Recently, there has been a resurgence of interest regarding sources of renewable energy, with numerous universities, companies and research institutions carrying out extensive research activities. These activities have led to a plethora of designs of wind turbines based mostly on computational aerodynamic models. Still largely restricted to an experimental subject, vertical-axis wind turbines are appearing more frequently in the civilian and military market as research into their cost-effectiveness and simplicity progresses.

At present, there are two primary categories of modern wind turbines, namely horizontal-axis (HAWTs) and vertical-axis (VAWTs). The main advantages of the VAWT are its single moving part (rotor) where no yaw mechanisms are required, its low-wind speed operation and the elimination of the need for extensive supporting tower structures, thus significantly simplifying the design and installation. Blades of straight-bladed VAWTs can be of uniform airfoil section and untwisted, making them relatively easy to fabricate or extrude, unlike the blades of HAWTs, which are commonly twisted and tapered airfoils for optimum performance.

**1.1. Straight-bladed Darrieus Type VAWT
**

Currently there are two main categories of modern wind turbines, namely the Horizontal Axis Wind Turbines (HAWT) and the Vertical Axis Wind Turbines (or VAWT). These are used mainly for electricity generation and water pumping. For the HAWT machines, the axis of rotation of blades is horizontal and for the VAWT, the axis of rotation is vertical. Unlike HAWT, VAWTs are insensitive to direction of wind and thus they do not need any

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complicated yawing mechanisms. There have been many designs of vertical axis windmills over the years. Currently the vertical axis machines can be broadly divided into three basic types – 1) Savonius type, 2) Darrieus type, and 3) H-Rotor type. The Darrieus type VAWT was invented by French engineer George Jeans Mary Darrieus in 1925 and it was patented in the USA in 1931 [8]. It comes in two configurations, namely eggbeater (or curved-bladed) and straight-bladed.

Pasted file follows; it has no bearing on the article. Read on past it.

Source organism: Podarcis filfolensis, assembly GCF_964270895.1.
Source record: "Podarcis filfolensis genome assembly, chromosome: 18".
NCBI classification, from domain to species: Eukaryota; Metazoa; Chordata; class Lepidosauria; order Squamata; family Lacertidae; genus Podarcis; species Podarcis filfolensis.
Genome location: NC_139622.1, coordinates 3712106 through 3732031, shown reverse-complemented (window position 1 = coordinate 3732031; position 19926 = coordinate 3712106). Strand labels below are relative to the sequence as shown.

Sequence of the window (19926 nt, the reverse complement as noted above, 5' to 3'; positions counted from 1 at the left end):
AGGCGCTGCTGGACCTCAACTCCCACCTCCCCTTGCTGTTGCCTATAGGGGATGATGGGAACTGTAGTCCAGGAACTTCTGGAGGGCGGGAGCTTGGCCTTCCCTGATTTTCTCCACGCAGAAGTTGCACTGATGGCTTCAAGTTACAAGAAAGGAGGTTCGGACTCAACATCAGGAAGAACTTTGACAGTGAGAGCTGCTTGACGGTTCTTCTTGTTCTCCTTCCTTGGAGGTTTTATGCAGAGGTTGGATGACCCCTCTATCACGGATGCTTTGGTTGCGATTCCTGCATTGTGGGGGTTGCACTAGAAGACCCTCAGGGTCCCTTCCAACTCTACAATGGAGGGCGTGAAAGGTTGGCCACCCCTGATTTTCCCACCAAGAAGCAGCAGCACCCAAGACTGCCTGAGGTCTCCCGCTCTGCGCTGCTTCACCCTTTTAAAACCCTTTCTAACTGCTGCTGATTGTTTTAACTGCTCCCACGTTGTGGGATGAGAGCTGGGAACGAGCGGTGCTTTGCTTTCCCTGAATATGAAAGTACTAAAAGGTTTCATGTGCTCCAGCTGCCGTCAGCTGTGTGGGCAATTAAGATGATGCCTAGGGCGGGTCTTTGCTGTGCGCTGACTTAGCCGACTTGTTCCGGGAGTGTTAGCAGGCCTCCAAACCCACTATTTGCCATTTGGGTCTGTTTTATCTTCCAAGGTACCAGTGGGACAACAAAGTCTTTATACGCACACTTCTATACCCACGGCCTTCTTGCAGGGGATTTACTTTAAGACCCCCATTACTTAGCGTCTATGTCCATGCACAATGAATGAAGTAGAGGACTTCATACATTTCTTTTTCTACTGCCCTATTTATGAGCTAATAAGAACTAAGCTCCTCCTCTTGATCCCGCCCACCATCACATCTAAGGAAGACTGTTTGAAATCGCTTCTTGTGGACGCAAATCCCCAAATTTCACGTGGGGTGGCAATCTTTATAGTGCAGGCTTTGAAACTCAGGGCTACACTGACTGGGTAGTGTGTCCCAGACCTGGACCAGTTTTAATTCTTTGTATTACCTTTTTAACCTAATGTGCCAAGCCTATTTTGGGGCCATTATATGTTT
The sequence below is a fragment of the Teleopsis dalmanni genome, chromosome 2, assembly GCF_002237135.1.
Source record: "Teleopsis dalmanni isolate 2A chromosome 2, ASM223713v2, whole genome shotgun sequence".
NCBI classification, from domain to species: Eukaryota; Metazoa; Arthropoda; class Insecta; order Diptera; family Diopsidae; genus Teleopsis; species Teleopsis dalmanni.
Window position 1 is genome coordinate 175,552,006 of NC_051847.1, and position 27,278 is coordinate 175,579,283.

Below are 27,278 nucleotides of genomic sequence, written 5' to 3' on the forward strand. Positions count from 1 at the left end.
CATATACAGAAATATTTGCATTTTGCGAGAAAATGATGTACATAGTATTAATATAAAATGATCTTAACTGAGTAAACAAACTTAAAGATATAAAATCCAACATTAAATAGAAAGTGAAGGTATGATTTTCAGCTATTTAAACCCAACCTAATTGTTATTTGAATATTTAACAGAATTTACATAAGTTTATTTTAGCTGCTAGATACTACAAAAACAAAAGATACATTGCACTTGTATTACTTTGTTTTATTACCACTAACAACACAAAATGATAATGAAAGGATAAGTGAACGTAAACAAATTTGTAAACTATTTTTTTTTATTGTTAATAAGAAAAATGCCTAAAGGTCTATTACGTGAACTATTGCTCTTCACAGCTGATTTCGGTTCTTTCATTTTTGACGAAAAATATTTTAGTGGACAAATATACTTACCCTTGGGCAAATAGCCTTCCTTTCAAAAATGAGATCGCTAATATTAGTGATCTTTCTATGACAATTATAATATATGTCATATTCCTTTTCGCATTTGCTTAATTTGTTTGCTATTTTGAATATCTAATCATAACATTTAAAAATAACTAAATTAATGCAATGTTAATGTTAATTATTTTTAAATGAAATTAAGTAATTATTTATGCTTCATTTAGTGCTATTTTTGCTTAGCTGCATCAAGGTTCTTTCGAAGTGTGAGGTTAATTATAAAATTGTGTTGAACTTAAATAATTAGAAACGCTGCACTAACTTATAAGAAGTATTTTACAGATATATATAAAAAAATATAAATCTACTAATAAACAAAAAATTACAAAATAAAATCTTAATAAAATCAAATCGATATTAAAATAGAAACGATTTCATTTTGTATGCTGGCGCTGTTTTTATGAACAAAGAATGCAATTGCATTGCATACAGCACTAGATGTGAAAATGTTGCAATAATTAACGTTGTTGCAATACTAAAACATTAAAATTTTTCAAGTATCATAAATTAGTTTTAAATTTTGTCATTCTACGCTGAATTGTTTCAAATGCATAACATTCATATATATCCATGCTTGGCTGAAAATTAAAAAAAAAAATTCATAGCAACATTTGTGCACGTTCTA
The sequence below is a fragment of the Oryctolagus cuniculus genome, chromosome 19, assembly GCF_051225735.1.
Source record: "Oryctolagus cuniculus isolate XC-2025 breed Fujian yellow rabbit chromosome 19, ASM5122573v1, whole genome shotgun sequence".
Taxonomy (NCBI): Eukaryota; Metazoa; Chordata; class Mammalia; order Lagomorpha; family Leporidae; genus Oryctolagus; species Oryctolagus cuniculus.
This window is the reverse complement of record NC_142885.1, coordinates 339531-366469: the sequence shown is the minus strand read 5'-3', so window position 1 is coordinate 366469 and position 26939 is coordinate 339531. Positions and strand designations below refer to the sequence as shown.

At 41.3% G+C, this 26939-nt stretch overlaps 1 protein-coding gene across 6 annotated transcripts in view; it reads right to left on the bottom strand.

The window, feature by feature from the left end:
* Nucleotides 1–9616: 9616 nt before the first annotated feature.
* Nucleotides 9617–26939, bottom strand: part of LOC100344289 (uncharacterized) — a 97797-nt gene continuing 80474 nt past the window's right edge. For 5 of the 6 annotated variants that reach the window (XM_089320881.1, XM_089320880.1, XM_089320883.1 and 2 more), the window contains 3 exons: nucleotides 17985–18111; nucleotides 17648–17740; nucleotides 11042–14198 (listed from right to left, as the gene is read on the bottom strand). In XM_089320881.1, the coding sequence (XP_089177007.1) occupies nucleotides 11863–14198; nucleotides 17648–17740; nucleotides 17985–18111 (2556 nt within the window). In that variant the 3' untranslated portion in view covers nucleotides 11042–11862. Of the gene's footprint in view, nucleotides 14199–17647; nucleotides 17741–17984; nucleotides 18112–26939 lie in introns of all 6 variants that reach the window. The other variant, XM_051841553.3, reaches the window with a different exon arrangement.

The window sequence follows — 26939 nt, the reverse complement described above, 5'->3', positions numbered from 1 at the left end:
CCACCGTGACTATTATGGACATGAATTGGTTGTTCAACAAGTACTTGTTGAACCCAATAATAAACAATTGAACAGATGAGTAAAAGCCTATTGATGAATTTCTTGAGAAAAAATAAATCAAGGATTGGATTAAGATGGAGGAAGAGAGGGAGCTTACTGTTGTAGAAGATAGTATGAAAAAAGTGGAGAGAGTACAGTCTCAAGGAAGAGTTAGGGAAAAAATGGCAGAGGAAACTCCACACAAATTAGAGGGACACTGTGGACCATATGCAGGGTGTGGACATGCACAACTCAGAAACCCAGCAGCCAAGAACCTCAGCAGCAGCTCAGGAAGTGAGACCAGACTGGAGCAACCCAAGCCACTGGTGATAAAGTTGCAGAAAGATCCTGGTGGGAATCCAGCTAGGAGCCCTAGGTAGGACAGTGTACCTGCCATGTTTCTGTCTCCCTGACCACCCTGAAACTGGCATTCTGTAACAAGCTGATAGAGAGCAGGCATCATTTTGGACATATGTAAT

**1.2. Advantages and limitations
**

Though HAWTs work well in rural settings with steady uni-directional winds, VAWTs have numerous advantages over them.

They do not require additional components (like yaw mechanics, pitch control mechanism, wind-direction sensing device). VAWTs are insensitive to winddirection. Almost all of the components requiring maintenance are located at the ground level, facilitating the maintenance work appreciably. They also eliminate the costs (both initial and recurring maintenance) of the auxiliary components (like diesel gensets) and risks associated with the failure or malfunction of these components. All these factors make them ideal candidate for rooftop (rural and urban) and certain mechanical applications. VAWTs have the simplest blade geometry, and thus are easier to manufacture. Unlike HAWTs, fixed-pitch straight-bladed VAWTs are mechanically much simpler and aesthetically more attractive. Can be mounted to roofs without special provisions & support PVs & other renewables without vibrations/noise concerns.